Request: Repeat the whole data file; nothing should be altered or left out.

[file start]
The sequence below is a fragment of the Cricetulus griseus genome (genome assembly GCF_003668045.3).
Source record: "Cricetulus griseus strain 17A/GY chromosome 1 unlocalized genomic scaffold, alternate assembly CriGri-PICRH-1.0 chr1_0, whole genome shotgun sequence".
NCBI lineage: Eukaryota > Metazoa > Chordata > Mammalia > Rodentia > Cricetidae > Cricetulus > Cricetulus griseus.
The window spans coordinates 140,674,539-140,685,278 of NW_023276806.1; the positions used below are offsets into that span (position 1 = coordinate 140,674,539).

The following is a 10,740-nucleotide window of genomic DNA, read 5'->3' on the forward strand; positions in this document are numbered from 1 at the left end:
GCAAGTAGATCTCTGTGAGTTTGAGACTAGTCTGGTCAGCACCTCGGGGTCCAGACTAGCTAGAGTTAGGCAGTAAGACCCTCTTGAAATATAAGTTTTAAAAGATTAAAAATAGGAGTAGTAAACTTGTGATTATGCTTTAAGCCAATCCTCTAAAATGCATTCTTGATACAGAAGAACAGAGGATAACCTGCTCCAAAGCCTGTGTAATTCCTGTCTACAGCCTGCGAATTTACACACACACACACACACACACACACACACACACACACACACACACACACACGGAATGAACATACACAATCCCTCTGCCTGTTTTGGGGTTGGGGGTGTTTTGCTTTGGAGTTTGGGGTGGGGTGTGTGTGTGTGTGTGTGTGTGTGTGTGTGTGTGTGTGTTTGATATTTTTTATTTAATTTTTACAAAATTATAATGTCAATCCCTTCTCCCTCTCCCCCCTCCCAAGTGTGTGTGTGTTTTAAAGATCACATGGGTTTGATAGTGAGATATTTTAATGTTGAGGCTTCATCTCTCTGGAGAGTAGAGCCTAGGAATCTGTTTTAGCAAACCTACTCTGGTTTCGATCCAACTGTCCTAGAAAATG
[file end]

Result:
The sequence below is a fragment of the Cricetulus griseus genome (genome assembly GCF_003668045.3).
Source record: "Cricetulus griseus strain 17A/GY chromosome 1 unlocalized genomic scaffold, alternate assembly CriGri-PICRH-1.0 chr1_0, whole genome shotgun sequence".
NCBI lineage: Eukaryota > Metazoa > Chordata > Mammalia > Rodentia > Cricetidae > Cricetulus > Cricetulus griseus.
The window spans coordinates 140,674,539-140,685,278 of NW_023276806.1; the positions used below are offsets into that span (position 1 = coordinate 140,674,539).

The following is a 10,740-nucleotide window of genomic DNA, read 5'->3' on the forward strand; positions in this document are numbered from 1 at the left end:
GCAAGTAGATCTCTGTGAGTTTGAGACTAGTCTGGTCAGCACCTCGGGGTCCAGACTAGCTAGAGTTAGGCAGTAAGACCCTCTTGAAATATAAGTTTTAAAAGATTAAAAATAGGAGTAGTAAACTTGTGATTATGCTTTAAGCCAATCCTCTAAAATGCATTCTTGATACAGAAGAACAGAGGATAACCTGCTCCAAAGCCTGTGTAATTCCTGTCTACAGCCTGCGAATTTACACACACACACACACACACACACACACACACACACACACACACACACACACGGAATGAACATACACAATCCCTCTGCCTGTTTTGGGGTTGGGGGTGTTTTGCTTTGGAGTTTGGGGTGGGGTGTGTGTGTGTGTGTGTGTGTGTGTGTGTGTGTGTGTGTTTGATATTTTTTATTTAATTTTTACAAAATTATAATGTCAATCCCTTCTCCCTCTCCCCCCTCCCAAGTGTGTGTGTGTTTTAAAGATCACATGGGTTTGATAGTGAGATATTTTAATGTTGAGGCTTCATCTCTCTGGAGAGTAGAGCCTAGGAATCTGTTTTAGCAAACCTACTCTGGTTTCGATCCAACTGTCCTAGAAAATG